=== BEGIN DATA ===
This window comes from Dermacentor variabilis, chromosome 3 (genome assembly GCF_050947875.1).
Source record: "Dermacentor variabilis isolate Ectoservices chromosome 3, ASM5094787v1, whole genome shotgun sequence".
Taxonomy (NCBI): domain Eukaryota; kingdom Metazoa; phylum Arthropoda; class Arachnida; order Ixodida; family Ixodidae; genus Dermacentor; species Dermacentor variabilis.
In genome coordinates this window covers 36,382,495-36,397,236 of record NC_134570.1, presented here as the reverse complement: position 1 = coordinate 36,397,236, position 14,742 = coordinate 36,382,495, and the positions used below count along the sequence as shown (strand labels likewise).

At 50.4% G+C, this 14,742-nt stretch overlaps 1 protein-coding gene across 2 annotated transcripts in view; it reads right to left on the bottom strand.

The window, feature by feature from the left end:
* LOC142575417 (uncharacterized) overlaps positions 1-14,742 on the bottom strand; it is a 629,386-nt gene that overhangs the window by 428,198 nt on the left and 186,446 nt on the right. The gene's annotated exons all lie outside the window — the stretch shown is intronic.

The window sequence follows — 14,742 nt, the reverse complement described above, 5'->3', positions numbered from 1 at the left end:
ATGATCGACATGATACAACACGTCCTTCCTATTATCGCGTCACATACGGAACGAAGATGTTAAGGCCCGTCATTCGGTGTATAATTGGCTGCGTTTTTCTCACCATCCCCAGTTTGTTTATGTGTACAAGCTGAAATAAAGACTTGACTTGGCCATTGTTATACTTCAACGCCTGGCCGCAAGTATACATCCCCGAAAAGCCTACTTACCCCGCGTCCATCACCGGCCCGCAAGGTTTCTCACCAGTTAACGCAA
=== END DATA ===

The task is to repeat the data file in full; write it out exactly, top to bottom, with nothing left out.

This window comes from Dermacentor variabilis, chromosome 3 (genome assembly GCF_050947875.1).
Source record: "Dermacentor variabilis isolate Ectoservices chromosome 3, ASM5094787v1, whole genome shotgun sequence".
Taxonomy (NCBI): domain Eukaryota; kingdom Metazoa; phylum Arthropoda; class Arachnida; order Ixodida; family Ixodidae; genus Dermacentor; species Dermacentor variabilis.
In genome coordinates this window covers 36,382,495-36,397,236 of record NC_134570.1, presented here as the reverse complement: position 1 = coordinate 36,397,236, position 14,742 = coordinate 36,382,495, and the positions used below count along the sequence as shown (strand labels likewise).

At 50.4% G+C, this 14,742-nt stretch overlaps 1 protein-coding gene across 2 annotated transcripts in view; it reads right to left on the bottom strand.

The window, feature by feature from the left end:
* LOC142575417 (uncharacterized) overlaps positions 1-14,742 on the bottom strand; it is a 629,386-nt gene that overhangs the window by 428,198 nt on the left and 186,446 nt on the right. The gene's annotated exons all lie outside the window — the stretch shown is intronic.

The window sequence follows — 14,742 nt, the reverse complement described above, 5'->3', positions numbered from 1 at the left end:
ATGATCGACATGATACAACACGTCCTTCCTATTATCGCGTCACATACGGAACGAAGATGTTAAGGCCCGTCATTCGGTGTATAATTGGCTGCGTTTTTCTCACCATCCCCAGTTTGTTTATGTGTACAAGCTGAAATAAAGACTTGACTTGGCCATTGTTATACTTCAACGCCTGGCCGCAAGTATACATCCCCGAAAAGCCTACTTACCCCGCGTCCATCACCGGCCCGCAAGGTTTCTCACCAGTTAACGCAA